BY JAMES HARPER
With about three weeks before the grand opening of the Yvonne Scarlett-Golden Cultural and Educational Center, the family of its namesake expressed its appreciation for the honor of Daytona Beach’s first Black mayor.
“Words cannot convey the sincere gratitude that we feel to know that my grandmother’s work was not in vain and that the city would choose to honor her in such an awesome way,” Wanda Only, Scarlett-Golden’s granddaughter, told the Daytona Times this week.
Only, who was designated as executor of her grandmother’s estate, said Scarlett-Golden cared about Daytona and all of its citizens.
“Daytona Beach was her home, and we are truly thankful that the Center will always serve as a memorial to her and her commitment to make a positive contribution to and in her community and to all mankind,” said Only, daughter of Rosalyn Delancy, Scarlett-Golden’s daughter who died in 1997.
The early years
Scarlett-Golden was a native Daytonan, who attended Campbell Street Elementary, Kaiser Laboratory and Campbell Street Senior High.
She received a Bachelor of Science degree with honors from then-Bethune-Cookman College and earned a Master of Arts degree in education from Boston University. She began her teaching career in Florida where she taught at the elementary, middle school, high school and college levels.
She married Charles H. “Toby” Golden, a U.S. Air Force serviceman and they would eventually relocate to Taipei, Taiwan, where she joined the faculty of the Taipei American School.
Upon returning to the U.S., she and her family settled in San Francisco where Scarlett-Golden worked her way up to becoming principal of Alamo Park High School for 20 years.
While at Alamo Park, she spearheaded a successful effort to rename the school in commemoration of Ida B. Wells, the anti-lynching and feminist crusader of the late 1800s.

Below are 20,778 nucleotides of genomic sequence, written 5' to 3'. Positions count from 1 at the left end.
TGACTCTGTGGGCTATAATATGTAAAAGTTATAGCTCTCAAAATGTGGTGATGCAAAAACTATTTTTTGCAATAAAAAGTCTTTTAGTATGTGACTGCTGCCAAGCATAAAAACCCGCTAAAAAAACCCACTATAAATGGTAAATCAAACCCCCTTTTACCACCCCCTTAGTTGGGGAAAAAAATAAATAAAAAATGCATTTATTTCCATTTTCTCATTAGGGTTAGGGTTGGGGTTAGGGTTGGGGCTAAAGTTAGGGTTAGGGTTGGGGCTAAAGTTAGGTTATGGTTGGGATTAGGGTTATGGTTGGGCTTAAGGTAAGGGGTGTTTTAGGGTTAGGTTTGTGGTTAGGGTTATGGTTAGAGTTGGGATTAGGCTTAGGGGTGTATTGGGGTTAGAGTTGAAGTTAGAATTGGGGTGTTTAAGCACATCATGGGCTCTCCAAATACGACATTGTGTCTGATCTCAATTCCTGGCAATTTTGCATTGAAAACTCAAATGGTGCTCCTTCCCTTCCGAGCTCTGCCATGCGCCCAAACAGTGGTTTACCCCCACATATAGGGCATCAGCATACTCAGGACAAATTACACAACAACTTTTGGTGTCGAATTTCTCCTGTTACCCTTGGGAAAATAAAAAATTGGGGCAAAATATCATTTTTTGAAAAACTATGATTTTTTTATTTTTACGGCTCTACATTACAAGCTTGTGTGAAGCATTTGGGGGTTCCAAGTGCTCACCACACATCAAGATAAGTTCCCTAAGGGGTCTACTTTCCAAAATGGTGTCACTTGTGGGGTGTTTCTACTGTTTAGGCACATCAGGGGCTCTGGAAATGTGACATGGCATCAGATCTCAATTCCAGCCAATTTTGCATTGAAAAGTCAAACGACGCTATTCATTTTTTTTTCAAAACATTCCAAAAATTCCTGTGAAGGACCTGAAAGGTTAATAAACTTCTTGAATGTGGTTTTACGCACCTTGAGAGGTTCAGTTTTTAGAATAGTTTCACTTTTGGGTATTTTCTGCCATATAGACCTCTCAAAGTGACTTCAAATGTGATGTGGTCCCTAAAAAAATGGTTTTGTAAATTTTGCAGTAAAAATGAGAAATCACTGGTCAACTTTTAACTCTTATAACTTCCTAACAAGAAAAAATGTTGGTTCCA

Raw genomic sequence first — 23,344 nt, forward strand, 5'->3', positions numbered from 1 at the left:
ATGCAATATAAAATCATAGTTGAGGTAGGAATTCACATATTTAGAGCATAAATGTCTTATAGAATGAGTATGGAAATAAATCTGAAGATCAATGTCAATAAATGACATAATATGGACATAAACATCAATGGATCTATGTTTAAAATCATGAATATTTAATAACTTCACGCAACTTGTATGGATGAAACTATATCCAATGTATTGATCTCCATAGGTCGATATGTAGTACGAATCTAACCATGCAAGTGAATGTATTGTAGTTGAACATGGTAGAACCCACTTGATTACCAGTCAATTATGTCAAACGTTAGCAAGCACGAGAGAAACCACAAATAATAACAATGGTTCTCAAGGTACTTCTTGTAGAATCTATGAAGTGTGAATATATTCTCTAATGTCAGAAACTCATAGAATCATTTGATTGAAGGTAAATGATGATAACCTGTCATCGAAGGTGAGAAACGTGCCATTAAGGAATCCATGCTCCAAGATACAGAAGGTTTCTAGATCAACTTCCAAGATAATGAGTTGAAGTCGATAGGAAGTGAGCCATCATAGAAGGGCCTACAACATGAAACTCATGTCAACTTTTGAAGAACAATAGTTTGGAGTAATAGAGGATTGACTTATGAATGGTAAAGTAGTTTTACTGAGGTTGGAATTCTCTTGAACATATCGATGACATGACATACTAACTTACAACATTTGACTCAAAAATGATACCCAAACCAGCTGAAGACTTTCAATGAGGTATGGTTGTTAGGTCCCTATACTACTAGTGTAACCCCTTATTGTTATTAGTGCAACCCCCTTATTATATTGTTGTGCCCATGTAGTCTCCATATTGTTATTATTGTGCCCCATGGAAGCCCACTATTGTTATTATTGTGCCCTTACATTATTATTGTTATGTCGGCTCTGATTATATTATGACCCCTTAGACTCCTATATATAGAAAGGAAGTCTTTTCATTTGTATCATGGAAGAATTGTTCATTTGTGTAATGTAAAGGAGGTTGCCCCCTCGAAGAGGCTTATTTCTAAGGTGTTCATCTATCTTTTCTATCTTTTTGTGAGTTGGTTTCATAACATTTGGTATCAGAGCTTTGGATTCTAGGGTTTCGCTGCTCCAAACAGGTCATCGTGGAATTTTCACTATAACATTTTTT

Returns home to serve
After 25 years in the San Francisco school system, Scarlett-Golden would eventually return to Daytona and embark on a political career.
She served four terms as the Zone 5 city commissioner and then tossed her hat in the ring for mayor in 2003. She defeated all of her competitors and became the city’s first Black mayor. She was re-elected to a second mayoral term in 2005.
Scarlett-Golden would not finish out her second term because of an unforeseen illness. She died on Dec. 5, 2006, after a battle with cancer.
She was 80 years old.
Brother: Status didn’t matter
Carlton Scarlett, Scarlett-Golden’s 84-year-old brother, who still lives in Daytona Beach and is a deacon at Greater Friendship Baptist Church, said his sister always cared about other people.
“There were four boys and she was the third child,” he told the Daytona Times. Scarlett noted that he and his brother Donald, 85, who also lives in Daytona, are the only living siblings.
“She was a person who was always concerned about people – as a schoolteacher, activist. Her biggest concern was the poor people of this city. She wanted to do something for the people. A person’s status didn’t matter to Yvonne. She would listen to anyone. When she was mayor and a commissioner, anyone could always go to her as individual. A person’s status didn’t matter,” he reflected.
Brother visited site
Scarlett said he has visited the site of the center being built in his sister’s honor.
He agrees with niece Wanda Only that the city has done a great job honoring his sister. Scarlett is looking forward to the grand opening of the facility, which is tentatively scheduled for later this month.
Scarlett said he is not worried about the delays in the opening of the center and is grateful the city was able to come up with additional funds to furnish the facility. The new center will be located on the corner of Third Avenue and Vine Street in Daytona Beach.
“I understand how they can run into financial problems to get the center open. I understand how that works. I’m not complaining. I’ve been out there two or three times to look at the structure. I don’t have any problems,” Scarlett added.
Courtney Omega, another granddaughter of Scarlett-Golden, said she would have liked to have seen the family more involved in the construction of the center. She also wants to help with the planning of the grand opening program.
Omega contacted the Daytona Times saying she first called city officials last October informing them that there should have been more involvement by the family.
“The family is the first person to contact. Don’t contact us when it is getting ready to open. The family was not involved; we didn’t have any say,” said Omega, who now lives in Miami.
Williamson said the city has been in contact with her sister, Wanda Only, who was the executor of the estate appointed by Scarlett-Golden before she passed.